“The office market is starting to heat up, even outside of the build-to-suits,” Petrangeli says, noting numerous corporate relocations in the Atlanta area and ongoing projects in Charlotte as examples of this improving market sector. “We’re starting to see more life in that market.”
Across the Southeast, JE Dunn’s Kaufman sees “significant activity” in the health care, higher education, hospitality and manufacturing sectors. “In a number of markets there is a lot of opportunity,” he says, adding that “health care is going to either stay like it is or get stronger.” The contractor is currently building a $90-million addition for Morton Plant Hospital in Clearwater, Fla.
Infrastructure work is showing a similar changing dynamic, says David Casey, president of Archer Western’s heavy civil division, Atlanta.
The contracting opportunities from the aviation and rail sectors were what set the 2015 transportation market apart from this year, Casey says. But agencies’ increasing use of various forms of design-build delivery is boosting this year’s potential volume of contract awards.
“This year we are seeing opportunities in all four (Southeast) states for design-build infrastructure work, with the work split moving back to a more traditional road and bridge lead work split, though transit and aviation work is still coming to market,” Casey told ENR Southeast via email.
While the design-build market for infrastructure work is expanding, “for the first time in a few years we are seeing some challenging bid-build work make it to the market,” he says.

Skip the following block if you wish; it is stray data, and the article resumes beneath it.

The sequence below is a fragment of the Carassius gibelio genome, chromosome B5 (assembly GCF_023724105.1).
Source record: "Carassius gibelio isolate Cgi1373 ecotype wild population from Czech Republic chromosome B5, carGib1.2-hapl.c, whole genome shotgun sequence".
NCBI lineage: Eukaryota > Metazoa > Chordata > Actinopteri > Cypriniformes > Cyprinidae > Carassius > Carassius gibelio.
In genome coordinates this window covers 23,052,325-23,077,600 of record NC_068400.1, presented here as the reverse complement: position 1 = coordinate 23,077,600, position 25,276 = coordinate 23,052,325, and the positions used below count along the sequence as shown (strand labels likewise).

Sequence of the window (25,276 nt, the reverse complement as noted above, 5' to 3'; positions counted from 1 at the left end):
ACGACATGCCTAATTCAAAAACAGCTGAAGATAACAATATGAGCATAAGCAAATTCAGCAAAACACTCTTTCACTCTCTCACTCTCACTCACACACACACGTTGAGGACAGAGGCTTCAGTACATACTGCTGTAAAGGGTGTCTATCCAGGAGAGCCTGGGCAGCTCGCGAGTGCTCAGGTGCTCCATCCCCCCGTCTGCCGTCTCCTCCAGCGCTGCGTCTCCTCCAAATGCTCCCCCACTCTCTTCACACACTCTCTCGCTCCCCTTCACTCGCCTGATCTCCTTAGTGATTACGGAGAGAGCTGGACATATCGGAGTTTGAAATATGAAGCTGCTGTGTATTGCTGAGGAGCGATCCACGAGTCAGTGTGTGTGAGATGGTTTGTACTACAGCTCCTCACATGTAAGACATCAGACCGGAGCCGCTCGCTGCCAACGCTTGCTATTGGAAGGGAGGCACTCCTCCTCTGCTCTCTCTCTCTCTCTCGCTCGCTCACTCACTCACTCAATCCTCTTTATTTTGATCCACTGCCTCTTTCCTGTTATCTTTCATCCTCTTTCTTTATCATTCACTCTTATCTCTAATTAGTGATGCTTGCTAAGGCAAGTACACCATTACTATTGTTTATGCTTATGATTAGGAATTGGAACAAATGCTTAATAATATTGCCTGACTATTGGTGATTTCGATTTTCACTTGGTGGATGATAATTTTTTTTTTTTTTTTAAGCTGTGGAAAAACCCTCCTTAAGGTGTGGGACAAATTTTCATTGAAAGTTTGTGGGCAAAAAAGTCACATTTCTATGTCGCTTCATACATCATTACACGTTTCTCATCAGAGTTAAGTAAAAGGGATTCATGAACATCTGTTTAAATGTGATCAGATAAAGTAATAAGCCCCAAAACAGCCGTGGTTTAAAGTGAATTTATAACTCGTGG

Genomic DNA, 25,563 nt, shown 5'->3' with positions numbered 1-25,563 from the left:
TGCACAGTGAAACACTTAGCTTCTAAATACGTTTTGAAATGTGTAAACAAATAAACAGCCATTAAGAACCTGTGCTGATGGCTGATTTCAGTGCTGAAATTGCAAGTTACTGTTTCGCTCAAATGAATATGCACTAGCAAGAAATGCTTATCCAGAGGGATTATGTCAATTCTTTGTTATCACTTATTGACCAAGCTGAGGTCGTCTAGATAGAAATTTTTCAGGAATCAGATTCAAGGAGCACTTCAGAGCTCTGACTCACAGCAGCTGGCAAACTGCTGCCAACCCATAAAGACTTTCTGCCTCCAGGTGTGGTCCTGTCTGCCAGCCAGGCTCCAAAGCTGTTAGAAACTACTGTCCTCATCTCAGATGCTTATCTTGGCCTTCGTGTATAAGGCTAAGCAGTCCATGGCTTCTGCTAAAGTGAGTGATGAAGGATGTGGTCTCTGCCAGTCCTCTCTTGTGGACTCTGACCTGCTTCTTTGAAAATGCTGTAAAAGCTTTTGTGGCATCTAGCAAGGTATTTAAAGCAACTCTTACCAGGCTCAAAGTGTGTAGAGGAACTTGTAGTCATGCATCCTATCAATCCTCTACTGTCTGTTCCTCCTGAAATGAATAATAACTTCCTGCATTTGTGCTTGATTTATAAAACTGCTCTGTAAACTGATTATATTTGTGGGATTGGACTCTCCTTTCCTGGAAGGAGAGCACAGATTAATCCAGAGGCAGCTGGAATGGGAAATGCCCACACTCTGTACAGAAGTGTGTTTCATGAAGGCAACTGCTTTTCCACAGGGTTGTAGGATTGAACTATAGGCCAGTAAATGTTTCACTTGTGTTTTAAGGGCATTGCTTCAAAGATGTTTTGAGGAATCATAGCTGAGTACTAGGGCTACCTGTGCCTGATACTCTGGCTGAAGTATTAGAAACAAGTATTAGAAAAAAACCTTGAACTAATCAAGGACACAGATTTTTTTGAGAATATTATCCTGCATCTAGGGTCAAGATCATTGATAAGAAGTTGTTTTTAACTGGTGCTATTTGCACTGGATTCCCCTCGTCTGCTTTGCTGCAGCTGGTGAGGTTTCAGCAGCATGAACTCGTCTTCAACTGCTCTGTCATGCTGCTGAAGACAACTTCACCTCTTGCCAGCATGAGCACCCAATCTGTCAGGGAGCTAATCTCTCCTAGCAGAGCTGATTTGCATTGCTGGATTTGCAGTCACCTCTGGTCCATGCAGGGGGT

But it’s not all positive, with Casey noting: “The volume of smaller bid-build projects is still not plentiful enough for the industry to be healthy.”
Despite that, “all four Southeast state DOTs appear to have as good a program as has been available over the last few years,” he says.
The increasingly active market for projects hasn’t lessened the competition to win contracts—a factor that JE Dunn’s Kaufman speculates could be the result of contractors’ increasing nervousness about what the near future holds.
“You’ll still see the same competitors for the $80-million medical office building,” he says. Moreover, “the fees will be pretty similar to what they’ve been for the past three years, which is still too tight. That may be concern about the future, interest rates increasing and a crazy election year with a lot of uncertainty. People are still pricing things lower than they probably should if you were just looking at the opportunities that are there.”
Continuing Workforce Pressures
The well-documented search for sufficient workers continues in this robust market and is impacting project economics. Specialty contractors continue to need to figure out which contracts they can compete for based on workforce availability, which can limit selection for general contractors.
“There’s available people, but are they the ones you really want doing the craft on your job?” asks Kaufman. “You can feel the pressure. You can feel it as a general contractor in the pricing.”
ENR Southeast’s Top Contractors survey ranks firms based upon their 2015 revenue from the states of Florida, Georgia, North Carolina and South Carolina. In addition to revenue, the main ranking includes other information about each firm, such as top markets and largest recent contracts across the region. Breakout lists rank firms based upon state and specialty market sector revenue.